Hub was one of the more, um, eccentric people I've ever met.  By the time I started working there, he was already in his 70s, and had been mostly-retired for several years.  But the company still provided him with a small lab, off the back door of the engineering office, to which he would come at more-or-less random intervals, a few times a week, to tinker.  It was understood that no-one went into Hub's lab unless invited by Hub himself, and it was the object of considerable speculation among the younger engineers as to what, exactly, was in Hub's lab, and what, exactly, he did in there.  The older guys had known him for years, and regarded him as something like their beloved crazy uncle.

Hub was an inventor.  I don't know how many patents he may have held, but it was quite a few - he was a fixture at the company's annual Patent Luncheon.  I know that he had several patents relating to electronic controls.  He was one of those edisonian 'creative-genius-types' who just thought stuff up, and tinkered in his lab to try to turn his ideas into real machinery, while the company pretty much left him alone, except to gather a group whenever he emerged from his lab, saying he had something he wanted to show us.

In person, Hub was every bit the eccentric genius.  His speech was nearly unintelligible, mostly because of his fondness for cigars; he wouldn't remove his cigar from his mouth just because he had something to say.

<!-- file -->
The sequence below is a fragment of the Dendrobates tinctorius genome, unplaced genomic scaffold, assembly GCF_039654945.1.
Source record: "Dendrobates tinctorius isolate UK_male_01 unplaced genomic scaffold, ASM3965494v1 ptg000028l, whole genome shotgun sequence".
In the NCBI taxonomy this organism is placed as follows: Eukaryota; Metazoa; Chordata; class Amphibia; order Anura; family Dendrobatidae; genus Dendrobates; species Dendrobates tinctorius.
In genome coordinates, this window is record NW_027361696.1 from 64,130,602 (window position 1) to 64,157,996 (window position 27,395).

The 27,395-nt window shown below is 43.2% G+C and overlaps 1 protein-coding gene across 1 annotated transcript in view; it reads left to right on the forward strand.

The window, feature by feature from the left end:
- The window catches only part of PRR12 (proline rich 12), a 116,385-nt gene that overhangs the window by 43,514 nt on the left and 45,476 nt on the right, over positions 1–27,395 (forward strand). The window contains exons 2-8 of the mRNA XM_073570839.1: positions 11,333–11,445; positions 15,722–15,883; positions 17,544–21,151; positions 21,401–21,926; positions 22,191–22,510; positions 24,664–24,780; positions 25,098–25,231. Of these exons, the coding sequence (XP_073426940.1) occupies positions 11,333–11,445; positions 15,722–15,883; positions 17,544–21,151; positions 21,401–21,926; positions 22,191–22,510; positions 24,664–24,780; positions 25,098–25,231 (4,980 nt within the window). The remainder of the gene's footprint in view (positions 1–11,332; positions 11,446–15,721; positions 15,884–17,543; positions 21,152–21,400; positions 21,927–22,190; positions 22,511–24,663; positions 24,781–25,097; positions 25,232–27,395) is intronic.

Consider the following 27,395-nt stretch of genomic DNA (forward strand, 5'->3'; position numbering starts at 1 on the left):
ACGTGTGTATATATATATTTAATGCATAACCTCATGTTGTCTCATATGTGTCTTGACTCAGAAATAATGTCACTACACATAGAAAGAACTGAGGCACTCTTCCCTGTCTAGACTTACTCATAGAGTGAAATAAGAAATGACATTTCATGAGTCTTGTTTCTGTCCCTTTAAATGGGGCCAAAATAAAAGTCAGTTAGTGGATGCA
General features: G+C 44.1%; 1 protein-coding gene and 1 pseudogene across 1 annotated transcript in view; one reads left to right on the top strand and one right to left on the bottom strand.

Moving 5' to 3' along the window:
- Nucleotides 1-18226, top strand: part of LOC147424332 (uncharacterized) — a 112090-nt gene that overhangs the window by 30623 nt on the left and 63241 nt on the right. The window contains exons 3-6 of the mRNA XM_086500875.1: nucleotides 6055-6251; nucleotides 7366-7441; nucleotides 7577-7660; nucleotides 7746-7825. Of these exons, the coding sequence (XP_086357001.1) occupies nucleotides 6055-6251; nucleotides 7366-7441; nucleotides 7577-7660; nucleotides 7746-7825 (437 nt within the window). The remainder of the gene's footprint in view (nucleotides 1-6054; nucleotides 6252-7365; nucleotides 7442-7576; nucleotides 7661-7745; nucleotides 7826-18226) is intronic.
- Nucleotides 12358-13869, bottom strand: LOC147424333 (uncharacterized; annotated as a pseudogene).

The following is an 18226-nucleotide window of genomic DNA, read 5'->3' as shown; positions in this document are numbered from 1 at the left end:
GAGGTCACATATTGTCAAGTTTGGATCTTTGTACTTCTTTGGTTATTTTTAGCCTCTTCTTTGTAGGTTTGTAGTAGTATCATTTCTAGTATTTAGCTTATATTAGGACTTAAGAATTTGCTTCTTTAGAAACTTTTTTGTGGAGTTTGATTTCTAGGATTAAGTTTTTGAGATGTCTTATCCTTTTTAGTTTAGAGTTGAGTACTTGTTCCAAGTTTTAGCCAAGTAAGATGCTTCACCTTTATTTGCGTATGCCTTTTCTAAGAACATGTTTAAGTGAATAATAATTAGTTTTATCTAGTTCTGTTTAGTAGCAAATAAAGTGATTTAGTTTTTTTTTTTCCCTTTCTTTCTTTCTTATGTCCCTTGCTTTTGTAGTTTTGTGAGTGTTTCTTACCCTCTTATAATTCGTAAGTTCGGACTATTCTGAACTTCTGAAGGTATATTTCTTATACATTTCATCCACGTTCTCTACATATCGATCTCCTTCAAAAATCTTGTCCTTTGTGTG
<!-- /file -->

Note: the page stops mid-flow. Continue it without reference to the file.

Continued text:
The cigars also figured into my own most, uh, endearingly oddball memory of him.  I was talking to him one time, and I noticed that his two front teeth stood almost straight out from his upper jawbone, like a pair of knife-edges, perpendicular to the 'plane' of his face, in a small 'upside-down-V' shape, almost like a tunnel.  I thought it odd, and later mentioned it to one of the older guys (probably Tut).  He said, "Oh, those are his false teeth.  He made them himself."  He made his own false teeth?  "Yeah; he couldn't find anybody that would make 'em the way he wanted 'em, so he taught himself how to make his own."  Wow, cool!  "Yeah, he made the front teeth stand out like that to hold his cigars."

After I'd been with the company for a year or so, the day finally came when Hub approached me at the coffee station one afternoon, saying, "Come with me" (at least, I think that's what he said).  I don't know what else I was working on at the time, but whatever it was, it was instantly on hold for the next however-long-it-took.  Hub took me through the back door of the engineering office, down a hallway heading toward the test lab, to the mysterious door with the small sign telling the curious that admittance was only by invitation of H. Hubbard.  He opened the door and ushered me inside.